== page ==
Civic Studies 11

Prescribed Learning Outcomes / Suggested Achievement Indicators

Informed Citizenship

  • Demonstrate a knowledge of historical and contemporary factors that help define Canadian civic identity
    • Analyse Canadian civic identity with reference to events from the 20th and 21st centuries related to the following defining factors:
  • Describe Canada’s electoral systems and processes
  • Describe the key features of prominent 20th and 21st century political and economic ideologies
  • Compare human rights provisions in Canada and internationally with respect to
      • Canadian Charter of Rights and Freedoms
      • BC Human Rights Code
      • UN Universal Declaration of Human Rights

Civic Deliberation

  • Assess the application of fundamental principles of democracy (including equality, freedom, selection of decision makers, rule of law, and balancing the common good with the rights of individuals) with respect to selected 20th and 21st century cases in Canada
    • Relate the principles of democracy to selected events in Canada in the 20th and 21st centuries (e.g., the Persons Case, the Komagata Maru, Indian Act, Bill 101)
  • Analyse origins and key provisions of the Canadian social safety net and their impact on Canadian society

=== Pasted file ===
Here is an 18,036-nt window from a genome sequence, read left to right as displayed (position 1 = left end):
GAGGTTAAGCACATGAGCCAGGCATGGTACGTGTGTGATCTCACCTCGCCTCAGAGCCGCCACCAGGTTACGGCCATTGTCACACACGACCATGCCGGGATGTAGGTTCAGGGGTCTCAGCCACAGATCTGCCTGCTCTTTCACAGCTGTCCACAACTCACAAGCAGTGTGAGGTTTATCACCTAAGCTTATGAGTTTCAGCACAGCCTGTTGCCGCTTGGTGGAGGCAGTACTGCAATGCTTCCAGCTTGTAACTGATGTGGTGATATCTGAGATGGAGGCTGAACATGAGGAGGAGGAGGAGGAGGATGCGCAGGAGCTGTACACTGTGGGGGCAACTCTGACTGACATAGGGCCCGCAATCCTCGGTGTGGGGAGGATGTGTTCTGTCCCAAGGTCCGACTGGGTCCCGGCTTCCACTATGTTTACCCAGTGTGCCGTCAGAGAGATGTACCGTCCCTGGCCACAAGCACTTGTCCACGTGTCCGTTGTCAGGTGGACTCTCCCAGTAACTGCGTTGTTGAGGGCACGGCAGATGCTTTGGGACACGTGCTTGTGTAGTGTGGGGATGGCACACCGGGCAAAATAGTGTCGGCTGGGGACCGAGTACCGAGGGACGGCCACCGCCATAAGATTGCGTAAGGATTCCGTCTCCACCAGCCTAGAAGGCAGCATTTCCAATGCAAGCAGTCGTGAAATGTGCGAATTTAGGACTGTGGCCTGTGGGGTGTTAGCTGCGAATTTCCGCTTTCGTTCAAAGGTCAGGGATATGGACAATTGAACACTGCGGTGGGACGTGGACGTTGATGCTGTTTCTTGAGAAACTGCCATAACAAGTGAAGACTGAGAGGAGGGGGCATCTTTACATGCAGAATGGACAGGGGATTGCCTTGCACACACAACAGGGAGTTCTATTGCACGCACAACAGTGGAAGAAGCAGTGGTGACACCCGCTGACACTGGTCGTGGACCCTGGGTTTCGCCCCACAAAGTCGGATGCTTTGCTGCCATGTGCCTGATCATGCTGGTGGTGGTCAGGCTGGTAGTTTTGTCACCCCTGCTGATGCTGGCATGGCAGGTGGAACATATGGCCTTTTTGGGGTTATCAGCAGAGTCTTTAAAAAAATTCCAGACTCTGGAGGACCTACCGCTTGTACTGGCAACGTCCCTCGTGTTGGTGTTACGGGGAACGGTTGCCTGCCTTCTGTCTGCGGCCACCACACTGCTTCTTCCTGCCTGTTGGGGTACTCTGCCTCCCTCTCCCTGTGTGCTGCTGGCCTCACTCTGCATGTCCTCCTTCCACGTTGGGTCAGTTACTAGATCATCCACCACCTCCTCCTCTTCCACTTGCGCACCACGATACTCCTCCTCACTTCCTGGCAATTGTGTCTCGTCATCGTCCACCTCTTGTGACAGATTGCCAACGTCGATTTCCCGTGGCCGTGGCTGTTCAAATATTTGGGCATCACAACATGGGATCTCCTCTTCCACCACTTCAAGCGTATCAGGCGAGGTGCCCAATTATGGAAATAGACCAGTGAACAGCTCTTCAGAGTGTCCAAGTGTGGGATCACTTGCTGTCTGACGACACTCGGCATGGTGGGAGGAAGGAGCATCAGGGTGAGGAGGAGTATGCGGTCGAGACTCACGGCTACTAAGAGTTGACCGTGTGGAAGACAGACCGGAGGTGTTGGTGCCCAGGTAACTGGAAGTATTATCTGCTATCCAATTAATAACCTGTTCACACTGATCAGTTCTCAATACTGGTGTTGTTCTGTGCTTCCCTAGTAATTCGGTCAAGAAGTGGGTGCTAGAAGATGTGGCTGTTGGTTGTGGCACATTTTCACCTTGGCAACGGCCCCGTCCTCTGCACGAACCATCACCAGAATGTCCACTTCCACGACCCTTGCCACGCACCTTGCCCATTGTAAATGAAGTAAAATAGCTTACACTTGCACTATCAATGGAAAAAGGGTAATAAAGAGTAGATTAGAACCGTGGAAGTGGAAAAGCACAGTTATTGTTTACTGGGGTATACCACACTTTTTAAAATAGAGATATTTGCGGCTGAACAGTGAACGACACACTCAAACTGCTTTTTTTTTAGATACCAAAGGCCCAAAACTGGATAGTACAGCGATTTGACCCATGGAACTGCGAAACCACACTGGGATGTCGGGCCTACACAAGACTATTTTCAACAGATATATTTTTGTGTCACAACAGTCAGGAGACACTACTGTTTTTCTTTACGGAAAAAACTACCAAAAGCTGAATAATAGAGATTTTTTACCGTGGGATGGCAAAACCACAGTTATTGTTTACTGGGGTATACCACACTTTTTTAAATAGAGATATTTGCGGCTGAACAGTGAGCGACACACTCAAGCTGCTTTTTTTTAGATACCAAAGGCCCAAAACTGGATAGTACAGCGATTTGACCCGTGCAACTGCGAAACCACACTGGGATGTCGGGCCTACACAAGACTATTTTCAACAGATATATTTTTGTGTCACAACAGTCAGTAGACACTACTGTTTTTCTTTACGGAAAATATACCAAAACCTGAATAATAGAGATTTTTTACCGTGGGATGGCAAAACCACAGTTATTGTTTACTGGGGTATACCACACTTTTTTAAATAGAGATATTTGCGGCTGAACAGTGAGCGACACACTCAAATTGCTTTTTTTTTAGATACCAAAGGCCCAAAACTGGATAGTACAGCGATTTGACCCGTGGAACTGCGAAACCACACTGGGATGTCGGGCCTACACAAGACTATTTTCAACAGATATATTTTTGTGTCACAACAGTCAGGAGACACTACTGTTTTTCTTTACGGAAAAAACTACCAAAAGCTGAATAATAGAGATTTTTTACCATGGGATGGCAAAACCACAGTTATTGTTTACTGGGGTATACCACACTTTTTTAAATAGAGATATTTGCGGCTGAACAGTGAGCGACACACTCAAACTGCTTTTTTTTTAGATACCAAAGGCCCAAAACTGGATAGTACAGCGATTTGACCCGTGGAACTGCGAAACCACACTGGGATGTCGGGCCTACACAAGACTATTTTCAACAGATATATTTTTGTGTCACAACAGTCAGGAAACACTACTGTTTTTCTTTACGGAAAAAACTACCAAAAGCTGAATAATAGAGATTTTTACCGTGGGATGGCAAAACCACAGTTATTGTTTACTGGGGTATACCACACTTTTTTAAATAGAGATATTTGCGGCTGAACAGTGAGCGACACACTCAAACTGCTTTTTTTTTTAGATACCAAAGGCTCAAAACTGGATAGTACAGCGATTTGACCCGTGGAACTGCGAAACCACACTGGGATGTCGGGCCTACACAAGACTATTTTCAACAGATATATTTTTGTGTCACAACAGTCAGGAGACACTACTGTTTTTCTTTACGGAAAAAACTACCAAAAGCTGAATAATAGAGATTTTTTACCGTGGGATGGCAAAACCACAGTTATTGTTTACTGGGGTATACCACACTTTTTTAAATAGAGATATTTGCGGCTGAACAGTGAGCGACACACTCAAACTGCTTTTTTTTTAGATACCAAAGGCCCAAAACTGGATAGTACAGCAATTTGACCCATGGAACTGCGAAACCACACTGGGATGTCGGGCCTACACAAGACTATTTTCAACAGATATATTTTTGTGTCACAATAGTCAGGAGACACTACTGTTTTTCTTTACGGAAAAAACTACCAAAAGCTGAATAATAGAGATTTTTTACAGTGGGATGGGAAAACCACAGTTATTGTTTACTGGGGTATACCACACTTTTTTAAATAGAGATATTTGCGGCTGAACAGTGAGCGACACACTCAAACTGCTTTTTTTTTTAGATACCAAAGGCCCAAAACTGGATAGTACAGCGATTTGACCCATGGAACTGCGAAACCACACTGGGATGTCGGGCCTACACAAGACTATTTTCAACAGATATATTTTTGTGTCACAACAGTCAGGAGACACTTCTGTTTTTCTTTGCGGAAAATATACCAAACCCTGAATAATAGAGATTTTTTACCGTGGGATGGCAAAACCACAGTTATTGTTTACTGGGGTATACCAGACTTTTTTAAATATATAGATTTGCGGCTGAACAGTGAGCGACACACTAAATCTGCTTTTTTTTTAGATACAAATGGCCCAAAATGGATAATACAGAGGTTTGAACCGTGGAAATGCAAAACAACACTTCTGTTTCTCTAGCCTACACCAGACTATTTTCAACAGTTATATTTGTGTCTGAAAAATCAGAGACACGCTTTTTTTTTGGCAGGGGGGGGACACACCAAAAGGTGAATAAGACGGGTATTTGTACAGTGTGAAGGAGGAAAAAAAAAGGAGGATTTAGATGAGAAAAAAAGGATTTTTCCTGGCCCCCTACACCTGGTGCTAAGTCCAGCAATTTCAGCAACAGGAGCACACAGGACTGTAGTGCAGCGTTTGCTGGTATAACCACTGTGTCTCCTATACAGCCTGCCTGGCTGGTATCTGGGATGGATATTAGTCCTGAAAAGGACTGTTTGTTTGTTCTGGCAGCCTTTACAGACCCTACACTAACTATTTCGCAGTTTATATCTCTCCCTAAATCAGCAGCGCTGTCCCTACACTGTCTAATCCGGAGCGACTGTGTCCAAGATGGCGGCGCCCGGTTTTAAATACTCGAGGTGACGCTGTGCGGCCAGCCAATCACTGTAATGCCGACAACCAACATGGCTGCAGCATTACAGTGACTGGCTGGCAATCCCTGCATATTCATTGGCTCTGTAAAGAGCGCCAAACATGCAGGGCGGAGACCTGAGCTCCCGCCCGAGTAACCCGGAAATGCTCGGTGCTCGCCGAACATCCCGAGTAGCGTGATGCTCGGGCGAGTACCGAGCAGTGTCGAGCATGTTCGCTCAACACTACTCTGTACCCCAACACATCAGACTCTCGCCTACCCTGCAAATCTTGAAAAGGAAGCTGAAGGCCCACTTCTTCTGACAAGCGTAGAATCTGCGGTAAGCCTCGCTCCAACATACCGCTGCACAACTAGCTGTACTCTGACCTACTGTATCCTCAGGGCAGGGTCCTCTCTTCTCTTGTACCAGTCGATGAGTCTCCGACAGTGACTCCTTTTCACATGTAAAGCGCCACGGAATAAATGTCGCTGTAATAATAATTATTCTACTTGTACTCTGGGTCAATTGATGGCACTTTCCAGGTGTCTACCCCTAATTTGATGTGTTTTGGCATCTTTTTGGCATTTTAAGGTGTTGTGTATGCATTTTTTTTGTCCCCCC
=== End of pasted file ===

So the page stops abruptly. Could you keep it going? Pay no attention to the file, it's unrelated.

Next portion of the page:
• Explain the origin of provisions in the social safety net with reference to key historical events (e.g., Regina Manifesto, Bennett’s New Deal 1935, Alberta Social Credit money policy, post-WWII social programs, Saskatchewan Medicare Act 1944, the Canada Health Act)

Civic Action

  • Evaluate the citizen’s role in civic processes locally, provincially, nationally, and internationally
    • Explain available processes of and resources for civic discourse (e.g., petitions, letters to the editor, protest demonstrations, election campaigning, lobbying elected representatives, mediation, arbitration, litigation, Ombudsman, public inquiries, joining a political party)
    • Select relevant case examples of individual or collective civic action and assess their effectiveness (in BC: e.g., Gay and Lesbian Rights, Free Speech Campaigns, Bloody Sunday, Clayoquot Sound)


[Back to For Teachers]